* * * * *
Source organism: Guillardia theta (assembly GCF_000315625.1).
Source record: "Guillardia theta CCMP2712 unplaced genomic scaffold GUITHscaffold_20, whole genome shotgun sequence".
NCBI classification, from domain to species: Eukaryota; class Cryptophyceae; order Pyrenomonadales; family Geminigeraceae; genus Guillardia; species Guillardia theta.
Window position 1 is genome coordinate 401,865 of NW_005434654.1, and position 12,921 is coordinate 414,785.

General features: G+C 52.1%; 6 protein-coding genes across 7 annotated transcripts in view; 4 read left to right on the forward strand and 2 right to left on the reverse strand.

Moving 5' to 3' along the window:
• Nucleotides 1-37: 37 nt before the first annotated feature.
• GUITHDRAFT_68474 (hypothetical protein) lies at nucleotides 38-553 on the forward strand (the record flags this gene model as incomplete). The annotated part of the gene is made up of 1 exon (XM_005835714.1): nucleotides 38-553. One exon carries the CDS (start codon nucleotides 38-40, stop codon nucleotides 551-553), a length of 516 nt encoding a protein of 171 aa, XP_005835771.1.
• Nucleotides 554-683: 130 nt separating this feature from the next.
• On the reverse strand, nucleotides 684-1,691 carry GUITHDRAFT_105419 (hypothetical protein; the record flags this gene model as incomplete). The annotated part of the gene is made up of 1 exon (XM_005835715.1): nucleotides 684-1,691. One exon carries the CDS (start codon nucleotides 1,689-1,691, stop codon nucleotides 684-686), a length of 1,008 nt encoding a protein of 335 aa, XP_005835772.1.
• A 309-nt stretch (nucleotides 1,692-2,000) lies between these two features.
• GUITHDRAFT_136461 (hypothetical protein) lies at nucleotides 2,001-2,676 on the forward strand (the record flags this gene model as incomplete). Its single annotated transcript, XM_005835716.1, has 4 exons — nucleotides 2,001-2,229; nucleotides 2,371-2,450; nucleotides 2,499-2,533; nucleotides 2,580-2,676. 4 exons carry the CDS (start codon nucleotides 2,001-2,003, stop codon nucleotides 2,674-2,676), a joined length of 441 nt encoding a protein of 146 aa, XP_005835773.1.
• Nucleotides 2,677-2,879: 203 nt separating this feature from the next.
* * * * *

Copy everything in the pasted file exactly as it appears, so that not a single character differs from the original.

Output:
Source organism: Guillardia theta (assembly GCF_000315625.1).
Source record: "Guillardia theta CCMP2712 unplaced genomic scaffold GUITHscaffold_20, whole genome shotgun sequence".
NCBI classification, from domain to species: Eukaryota; class Cryptophyceae; order Pyrenomonadales; family Geminigeraceae; genus Guillardia; species Guillardia theta.
Window position 1 is genome coordinate 401,865 of NW_005434654.1, and position 12,921 is coordinate 414,785.

General features: G+C 52.1%; 6 protein-coding genes across 7 annotated transcripts in view; 4 read left to right on the forward strand and 2 right to left on the reverse strand.

Moving 5' to 3' along the window:
• Nucleotides 1-37: 37 nt before the first annotated feature.
• GUITHDRAFT_68474 (hypothetical protein) lies at nucleotides 38-553 on the forward strand (the record flags this gene model as incomplete). The annotated part of the gene is made up of 1 exon (XM_005835714.1): nucleotides 38-553. One exon carries the CDS (start codon nucleotides 38-40, stop codon nucleotides 551-553), a length of 516 nt encoding a protein of 171 aa, XP_005835771.1.
• Nucleotides 554-683: 130 nt separating this feature from the next.
• On the reverse strand, nucleotides 684-1,691 carry GUITHDRAFT_105419 (hypothetical protein; the record flags this gene model as incomplete). The annotated part of the gene is made up of 1 exon (XM_005835715.1): nucleotides 684-1,691. One exon carries the CDS (start codon nucleotides 1,689-1,691, stop codon nucleotides 684-686), a length of 1,008 nt encoding a protein of 335 aa, XP_005835772.1.
• A 309-nt stretch (nucleotides 1,692-2,000) lies between these two features.
• GUITHDRAFT_136461 (hypothetical protein) lies at nucleotides 2,001-2,676 on the forward strand (the record flags this gene model as incomplete). Its single annotated transcript, XM_005835716.1, has 4 exons — nucleotides 2,001-2,229; nucleotides 2,371-2,450; nucleotides 2,499-2,533; nucleotides 2,580-2,676. 4 exons carry the CDS (start codon nucleotides 2,001-2,003, stop codon nucleotides 2,674-2,676), a joined length of 441 nt encoding a protein of 146 aa, XP_005835773.1.
• Nucleotides 2,677-2,879: 203 nt separating this feature from the next.